EDITOR: | May 2nd, 2017 | 2 Comments

Twenty first century trust

| May 02, 2017 | 2 Comments

I get asked why I put so much effort into the column I write about graphene and other topics. Part of the answer is that I trained as a scientist and I find this stuff fascinating, I also like to do as professional a job as I can. Another part of the answer is that I’m hardwired to take complicated ideas and make them clear for non-experts. I choose to work with InvestorIntel (and they also choose to work with me) because the leadership cares about these things too and we actively support one another. As a result I trust InvestorIntel; we share the same values.

This notion of trust does not seem to be held by everyone. The Edelman trust barometer shows that trust is in crisis around the world. A Gallup poll shows the decline in trust of the American public in the mass media over the past fifteen years. Trust in many other organisations, business and government follows similar downward trends.

Chart showing the decline in trust of the American public in mass media 1997 to 2016

So what? Well, it turns out that trust is getting noticed as an increasingly important part of our digital world. I recently met one of the UK’s top digital strategists, Nigel Cliffe of the Value Exchange. Nigel’s passion is helping businesses be more successful by navigating our ever-changing digital world. He has realised that to effectively use the latest technology means rediscovering some very human skills, namely establishing relationships and building trust.

How is trust built in our digital world?

Nigel recommends three steps:

  • First get really clear why you are doing this. These few things become the pillars of your digital strategy that inform everything you do.
  • Then select your digital platform(s) of choice. Website, Linkedin, Youtube, Twitter etc.
  • Then use these technology platforms to share content 
and demonstrate knowledge.

Do all this consistently and
 you will build and maintain a trusted network. Long-term success follows from clients engaging with you rather than you having to chase them.

Dear InvestorIntel reader, at this point you may be thinking ‘That sounds good, but I don’t really believe the link between trust and success – where is the hard evidence that this link works?’

Proving the link between trust and success

One of my fellow editors, Dr. Luc C. Duchesne, developed a fascinating view on the importance of trust in the investment market, well worth a read. He identified a takeaway lesson for investors is to seek out trustworthy companies. Track records of achievements are by their nature in the past (a lag indicator) Trustworthiness is a predictor of future success (a lead indicator)

Don’t believe me? Well, a study of 111 financing relationships in Germany found that the higher the level of trust between individuals, of venture capital (VC) firms and entrepreneurs of the portfolio companies, the more successful the business investment in three year’s time.

Graphic showing the importance of trust between investors and portfolio companies predicts investment success in three years into the future

The authors of the study found that the reason trust works is because the really important things in financing relationships can often not be written in to any contract. We live in a Volatile, Uncertain, Complex and Ambiguous (VUCA) world. Trust in relationships is a vital element of managing the risk of investment decisions. Put another way: stuff happens, deal with it – together.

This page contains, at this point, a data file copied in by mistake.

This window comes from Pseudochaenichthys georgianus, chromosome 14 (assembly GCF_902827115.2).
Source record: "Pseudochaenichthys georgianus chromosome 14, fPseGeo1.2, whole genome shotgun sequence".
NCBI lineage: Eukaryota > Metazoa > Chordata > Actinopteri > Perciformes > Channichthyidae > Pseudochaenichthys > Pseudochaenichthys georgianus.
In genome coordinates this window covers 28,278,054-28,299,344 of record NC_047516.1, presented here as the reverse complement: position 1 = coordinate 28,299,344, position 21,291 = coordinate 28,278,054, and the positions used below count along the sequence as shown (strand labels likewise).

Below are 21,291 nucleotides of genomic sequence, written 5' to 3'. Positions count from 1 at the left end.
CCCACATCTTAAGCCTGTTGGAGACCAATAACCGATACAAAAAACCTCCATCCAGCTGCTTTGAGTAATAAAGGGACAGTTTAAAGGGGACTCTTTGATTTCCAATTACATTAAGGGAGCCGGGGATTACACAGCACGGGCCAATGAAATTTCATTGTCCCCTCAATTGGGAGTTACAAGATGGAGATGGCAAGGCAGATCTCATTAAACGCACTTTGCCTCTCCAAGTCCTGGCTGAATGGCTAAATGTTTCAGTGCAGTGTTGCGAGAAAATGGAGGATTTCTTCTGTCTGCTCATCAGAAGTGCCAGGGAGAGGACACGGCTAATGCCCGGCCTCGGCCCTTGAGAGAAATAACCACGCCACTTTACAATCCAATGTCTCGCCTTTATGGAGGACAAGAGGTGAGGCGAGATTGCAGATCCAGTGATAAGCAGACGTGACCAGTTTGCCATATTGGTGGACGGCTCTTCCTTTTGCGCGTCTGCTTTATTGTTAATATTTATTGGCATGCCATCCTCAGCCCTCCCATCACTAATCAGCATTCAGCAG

The way I have experienced InvestorIntel dealing with all this is that they trust my fellow editors and me and give us freedom to create real, credible content. The leadership of the organisation complements this by being entrepreneurial and enthusiastic. I find this combination enlightening and refreshing. I trust you do too.


Adrian Nixon is a Senior Editor at InvestorIntel. He began his career as a scientist and is a Chartered Chemist and Member of the Royal ... <Read more about Adrian Nixon>

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  • Karla Robertson

    Brilliant article, Adrian. And this discussion about trust is not given the weight it should in hiring decisions, promotion decisions and in business decisions as well…with dire consequences for not doing so. This also ties into the focus of human interaction and how we connect with each other. Where should business discussions begin? How do we build those foundations of trust upon which future and sustainable success is dependent? Trust allows us to withstand the rigors of the VUCA world, as you mentioned, TOGETHER so that we can emerge potentially wounded but victorious. Trust allows and instills a certain resiliency in relationships both business and personal because as we well know, things will go pear-shaped at some point. You need people you trust to work with you to course-correct and come out wiser for it. This is not taught in MBA school…sadly.

    May 2, 2017 - 5:45 PM

  • adrian nixon

    Hi Karla, Glad you liked the article and took time to message us. Yes I agree that trust isn’t given the weight it should be. I think part of this is because it is hard to capture and measure. We know it when we experience it. But that experience also takes time to build up. In our fast moving world we expect everything to be available instantly. Trust is a slow but powerful thing in a fast and superficial world. In my strategic planning work I’ve met some impressive people managing portfolios measured in billions of dollars. It is interesting that many of these really successful people have the saying “Slow down to go faster” Adrian

    May 2, 2017 - 5:57 PM

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